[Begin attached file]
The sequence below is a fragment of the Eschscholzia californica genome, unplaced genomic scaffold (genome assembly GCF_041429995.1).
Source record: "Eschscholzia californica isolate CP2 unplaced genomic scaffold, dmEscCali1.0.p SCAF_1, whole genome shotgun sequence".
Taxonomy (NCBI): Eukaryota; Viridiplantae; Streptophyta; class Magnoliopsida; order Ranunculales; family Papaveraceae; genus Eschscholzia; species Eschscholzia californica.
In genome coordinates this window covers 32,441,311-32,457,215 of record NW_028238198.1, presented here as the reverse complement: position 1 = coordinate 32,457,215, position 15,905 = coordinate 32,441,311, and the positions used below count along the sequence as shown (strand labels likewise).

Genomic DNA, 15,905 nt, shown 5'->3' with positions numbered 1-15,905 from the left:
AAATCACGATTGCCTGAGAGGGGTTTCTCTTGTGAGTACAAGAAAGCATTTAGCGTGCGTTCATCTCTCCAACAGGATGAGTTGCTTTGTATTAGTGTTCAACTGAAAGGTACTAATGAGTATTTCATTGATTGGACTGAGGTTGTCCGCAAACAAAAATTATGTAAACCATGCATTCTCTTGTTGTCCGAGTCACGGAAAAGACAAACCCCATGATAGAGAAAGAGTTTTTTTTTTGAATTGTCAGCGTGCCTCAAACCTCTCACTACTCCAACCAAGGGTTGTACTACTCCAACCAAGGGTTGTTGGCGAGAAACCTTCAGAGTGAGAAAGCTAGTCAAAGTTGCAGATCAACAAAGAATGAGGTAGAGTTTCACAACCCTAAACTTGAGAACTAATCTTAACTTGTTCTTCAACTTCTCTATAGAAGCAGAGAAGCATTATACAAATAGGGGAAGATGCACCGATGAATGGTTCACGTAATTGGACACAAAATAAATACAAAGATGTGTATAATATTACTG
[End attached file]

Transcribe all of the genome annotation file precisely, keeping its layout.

The sequence below is a fragment of the Eschscholzia californica genome, unplaced genomic scaffold (genome assembly GCF_041429995.1).
Source record: "Eschscholzia californica isolate CP2 unplaced genomic scaffold, dmEscCali1.0.p SCAF_1, whole genome shotgun sequence".
Taxonomy (NCBI): Eukaryota; Viridiplantae; Streptophyta; class Magnoliopsida; order Ranunculales; family Papaveraceae; genus Eschscholzia; species Eschscholzia californica.
In genome coordinates this window covers 32,441,311-32,457,215 of record NW_028238198.1, presented here as the reverse complement: position 1 = coordinate 32,457,215, position 15,905 = coordinate 32,441,311, and the positions used below count along the sequence as shown (strand labels likewise).

Genomic DNA, 15,905 nt, shown 5'->3' with positions numbered 1-15,905 from the left:
AAATCACGATTGCCTGAGAGGGGTTTCTCTTGTGAGTACAAGAAAGCATTTAGCGTGCGTTCATCTCTCCAACAGGATGAGTTGCTTTGTATTAGTGTTCAACTGAAAGGTACTAATGAGTATTTCATTGATTGGACTGAGGTTGTCCGCAAACAAAAATTATGTAAACCATGCATTCTCTTGTTGTCCGAGTCACGGAAAAGACAAACCCCATGATAGAGAAAGAGTTTTTTTTTTGAATTGTCAGCGTGCCTCAAACCTCTCACTACTCCAACCAAGGGTTGTACTACTCCAACCAAGGGTTGTTGGCGAGAAACCTTCAGAGTGAGAAAGCTAGTCAAAGTTGCAGATCAACAAAGAATGAGGTAGAGTTTCACAACCCTAAACTTGAGAACTAATCTTAACTTGTTCTTCAACTTCTCTATAGAAGCAGAGAAGCATTATACAAATAGGGGAAGATGCACCGATGAATGGTTCACGTAATTGGACACAAAATAAATACAAAGATGTGTATAATATTACTG